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ORM Overview

Parable's ORM uses an ActiveRecord pattern-like system, where every model corresponds to a database table, but a minimalist Repository implementation helps deal with loading existing models.

Basic Usage

The first thing to do is to define a model class that extends the base Model class. A good example of this is the provided /app/Model/User.php from the default structure.

You define the table name and default primary key in $tableName and $tableKey, and the columns on the table itself as public properties.

namespace Model;

class User extends \Parable\ORM\Model
{
    /** @var string */
    protected $tableName = 'user';
    
    /** @var string */
    protected $tableKey  = 'id';
    
    /** @var string */
    public $username;
    
    /** @var string */
    public $password;§
    
    /** @var string */
    public $email;
}

If you include a $created_at public property, the ORM will automatically set that when inserting a record. If you include an $updated_at property, every update on it will update that field as well.

Create a new User and save it:

$user = \Model\User::create();

$user->username = "Testing Person";
$user->password = password_hash("actual-pass-here", PASSWORD_DEFAULT);
$user->email    = "555-email@test.test";

$user->save(); // will return bool on success or fail

After saving a new instance of a model, the $tableKey will be set based on the return value from the database.

Repositories

You can choose to do it directly with the main Repository class or with extending classes.

Directly:

$userRepo = \Parable\ORM\Repository::createForModelName(\Model\User::class);

// array of model instances
$all = $userRepo->getAll();

// array of model instances
$some = $userRepo->getByCondition("email", "LIKE", "person@%");

// single model instance
$one = $userRepo->getById(1337);

Extending:

class UserRepository extends \Parable\ORM\Repository
{
    public function getUsersWithEmailAddresses()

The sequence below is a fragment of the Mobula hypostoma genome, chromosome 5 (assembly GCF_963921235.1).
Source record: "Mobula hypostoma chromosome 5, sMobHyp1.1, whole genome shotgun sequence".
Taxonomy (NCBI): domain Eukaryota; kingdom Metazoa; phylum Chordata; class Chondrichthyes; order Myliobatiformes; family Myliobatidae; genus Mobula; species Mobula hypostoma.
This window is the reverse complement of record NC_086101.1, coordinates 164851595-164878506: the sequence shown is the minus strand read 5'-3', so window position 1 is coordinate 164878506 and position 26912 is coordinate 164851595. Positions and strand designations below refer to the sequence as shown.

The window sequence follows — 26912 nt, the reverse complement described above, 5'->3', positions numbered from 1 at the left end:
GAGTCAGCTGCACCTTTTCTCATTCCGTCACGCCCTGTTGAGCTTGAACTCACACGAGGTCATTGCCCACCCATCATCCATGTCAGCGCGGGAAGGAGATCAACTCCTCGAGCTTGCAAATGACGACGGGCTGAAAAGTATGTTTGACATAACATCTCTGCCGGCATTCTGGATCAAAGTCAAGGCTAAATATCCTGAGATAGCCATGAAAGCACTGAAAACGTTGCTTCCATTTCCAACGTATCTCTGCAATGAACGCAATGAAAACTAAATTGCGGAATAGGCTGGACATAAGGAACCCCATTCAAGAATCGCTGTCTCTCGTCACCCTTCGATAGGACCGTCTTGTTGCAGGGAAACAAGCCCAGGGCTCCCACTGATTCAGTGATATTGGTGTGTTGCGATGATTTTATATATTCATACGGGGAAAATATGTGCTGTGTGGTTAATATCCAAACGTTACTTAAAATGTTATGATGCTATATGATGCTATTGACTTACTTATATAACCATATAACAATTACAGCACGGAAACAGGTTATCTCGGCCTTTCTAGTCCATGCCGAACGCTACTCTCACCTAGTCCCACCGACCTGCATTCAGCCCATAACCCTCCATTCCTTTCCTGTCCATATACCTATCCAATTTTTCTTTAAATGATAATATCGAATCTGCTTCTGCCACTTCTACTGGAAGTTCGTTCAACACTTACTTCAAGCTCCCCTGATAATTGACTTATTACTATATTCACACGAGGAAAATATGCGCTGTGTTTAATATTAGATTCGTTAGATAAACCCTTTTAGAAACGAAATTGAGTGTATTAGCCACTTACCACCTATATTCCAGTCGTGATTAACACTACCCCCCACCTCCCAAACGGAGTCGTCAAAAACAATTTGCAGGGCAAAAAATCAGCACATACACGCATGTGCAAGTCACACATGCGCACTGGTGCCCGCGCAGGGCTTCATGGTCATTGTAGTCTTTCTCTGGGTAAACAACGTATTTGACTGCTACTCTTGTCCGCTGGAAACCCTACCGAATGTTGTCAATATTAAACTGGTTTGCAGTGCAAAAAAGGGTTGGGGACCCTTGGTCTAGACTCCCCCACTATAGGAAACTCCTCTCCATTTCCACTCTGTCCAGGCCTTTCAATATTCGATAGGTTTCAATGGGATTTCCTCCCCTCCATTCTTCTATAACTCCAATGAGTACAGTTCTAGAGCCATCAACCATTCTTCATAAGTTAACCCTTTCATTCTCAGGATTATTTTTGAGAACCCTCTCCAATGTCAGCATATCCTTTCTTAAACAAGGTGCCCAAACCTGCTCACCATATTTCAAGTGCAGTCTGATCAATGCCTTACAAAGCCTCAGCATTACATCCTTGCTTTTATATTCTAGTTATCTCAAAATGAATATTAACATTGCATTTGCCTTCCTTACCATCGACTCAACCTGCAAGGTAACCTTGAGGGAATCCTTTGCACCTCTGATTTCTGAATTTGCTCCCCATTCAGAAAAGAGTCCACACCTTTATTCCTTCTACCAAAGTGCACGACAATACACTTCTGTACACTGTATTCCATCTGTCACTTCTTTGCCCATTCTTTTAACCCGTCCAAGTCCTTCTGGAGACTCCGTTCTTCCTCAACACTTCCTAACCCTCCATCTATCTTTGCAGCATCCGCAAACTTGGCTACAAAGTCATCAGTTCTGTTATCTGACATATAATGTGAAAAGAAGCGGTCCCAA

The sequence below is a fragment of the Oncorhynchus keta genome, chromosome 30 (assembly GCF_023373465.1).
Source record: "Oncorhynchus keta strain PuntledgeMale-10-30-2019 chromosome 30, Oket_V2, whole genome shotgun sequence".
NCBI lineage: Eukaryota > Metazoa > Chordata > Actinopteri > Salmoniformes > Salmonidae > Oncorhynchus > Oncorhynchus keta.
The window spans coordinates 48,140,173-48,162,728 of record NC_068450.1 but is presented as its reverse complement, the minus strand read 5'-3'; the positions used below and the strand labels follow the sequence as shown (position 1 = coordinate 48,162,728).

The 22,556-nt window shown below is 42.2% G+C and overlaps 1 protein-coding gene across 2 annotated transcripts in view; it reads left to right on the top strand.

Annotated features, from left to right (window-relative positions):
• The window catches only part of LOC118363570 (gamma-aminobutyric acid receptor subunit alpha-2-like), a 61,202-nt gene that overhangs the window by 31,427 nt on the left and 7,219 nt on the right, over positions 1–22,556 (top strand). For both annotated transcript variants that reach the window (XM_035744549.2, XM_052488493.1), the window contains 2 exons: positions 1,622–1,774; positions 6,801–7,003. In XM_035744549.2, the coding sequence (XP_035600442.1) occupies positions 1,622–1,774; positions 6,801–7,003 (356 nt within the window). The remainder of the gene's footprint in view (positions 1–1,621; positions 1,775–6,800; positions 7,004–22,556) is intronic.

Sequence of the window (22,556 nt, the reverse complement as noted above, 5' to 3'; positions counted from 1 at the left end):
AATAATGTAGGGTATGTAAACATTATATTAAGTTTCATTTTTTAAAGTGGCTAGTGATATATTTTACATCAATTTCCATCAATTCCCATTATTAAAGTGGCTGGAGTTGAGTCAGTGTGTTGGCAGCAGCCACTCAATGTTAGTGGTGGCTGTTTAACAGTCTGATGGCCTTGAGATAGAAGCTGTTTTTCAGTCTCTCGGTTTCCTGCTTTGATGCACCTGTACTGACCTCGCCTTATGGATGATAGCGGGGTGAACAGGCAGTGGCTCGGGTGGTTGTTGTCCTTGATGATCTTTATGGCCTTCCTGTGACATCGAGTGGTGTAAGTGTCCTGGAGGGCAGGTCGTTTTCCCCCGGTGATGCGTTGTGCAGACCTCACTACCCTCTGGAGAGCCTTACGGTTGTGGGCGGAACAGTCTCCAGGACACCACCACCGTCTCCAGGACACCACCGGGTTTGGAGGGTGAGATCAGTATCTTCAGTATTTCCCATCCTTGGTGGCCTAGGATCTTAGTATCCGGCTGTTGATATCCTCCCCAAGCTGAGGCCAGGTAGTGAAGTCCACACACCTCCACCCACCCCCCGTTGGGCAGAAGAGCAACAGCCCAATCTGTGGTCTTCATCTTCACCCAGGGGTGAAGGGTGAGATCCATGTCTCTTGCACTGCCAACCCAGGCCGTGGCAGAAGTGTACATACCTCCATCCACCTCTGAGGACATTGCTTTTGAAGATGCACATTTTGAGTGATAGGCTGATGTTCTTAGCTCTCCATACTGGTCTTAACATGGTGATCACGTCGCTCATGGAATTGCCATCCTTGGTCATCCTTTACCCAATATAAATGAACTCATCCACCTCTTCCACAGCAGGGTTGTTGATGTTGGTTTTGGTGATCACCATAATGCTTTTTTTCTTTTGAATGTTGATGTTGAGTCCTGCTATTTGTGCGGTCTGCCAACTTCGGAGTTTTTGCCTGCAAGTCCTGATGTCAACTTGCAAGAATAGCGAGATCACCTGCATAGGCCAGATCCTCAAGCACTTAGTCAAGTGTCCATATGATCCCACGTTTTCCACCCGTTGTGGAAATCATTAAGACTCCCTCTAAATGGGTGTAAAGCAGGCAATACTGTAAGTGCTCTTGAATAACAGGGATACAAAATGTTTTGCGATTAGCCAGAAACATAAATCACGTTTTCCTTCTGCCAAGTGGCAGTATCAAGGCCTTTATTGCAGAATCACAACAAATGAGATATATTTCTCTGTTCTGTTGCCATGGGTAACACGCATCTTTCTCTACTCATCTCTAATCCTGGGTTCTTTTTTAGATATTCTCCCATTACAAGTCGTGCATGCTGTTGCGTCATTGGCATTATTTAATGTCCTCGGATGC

{
        return $this->getByCondition("email", "is not null");
    }
    
    public function getUsersWithoutEmailAddresses()
    {
        return $this->getByCondition("email", "is null");
    }
}

This would allow you to use all the basic Repository logic, but also offer far more fine-grained methods. Using extending classes can make it far clearer what you're working with, and can even make it easier, i.e. by implementing a create() method that calls \Parable\ORM\Repository::createForModelName() so you can instantly get a specific Repository.

Another way is by adding the repositories you need to the constructor to let DI set up the Repositories you'll need.

Working with Models

A Model instance is responsible for saving (whether it's to insert or update, for example) and deleting.

To save a model (new or updated), simply call $model->save(). It'll return a bool value of whether it succeeded or not. To delete a model, call $model->delete(), and again it'll return a bool.

It's also possible to get a Query instance populated with the model's tablename and primary key.

$query = $model->createQuery();
$query->where(
    $query->buildAndSet([$model->getTableKey(), '=', $model->id])
);

echo $query;

This would output:

SELECT * FROM `model` WHERE (`model`.`id` = '1');

What's used to add many types of conditions are ConditionSets, a system to easily and reliably build nested AND/OR condition clauses.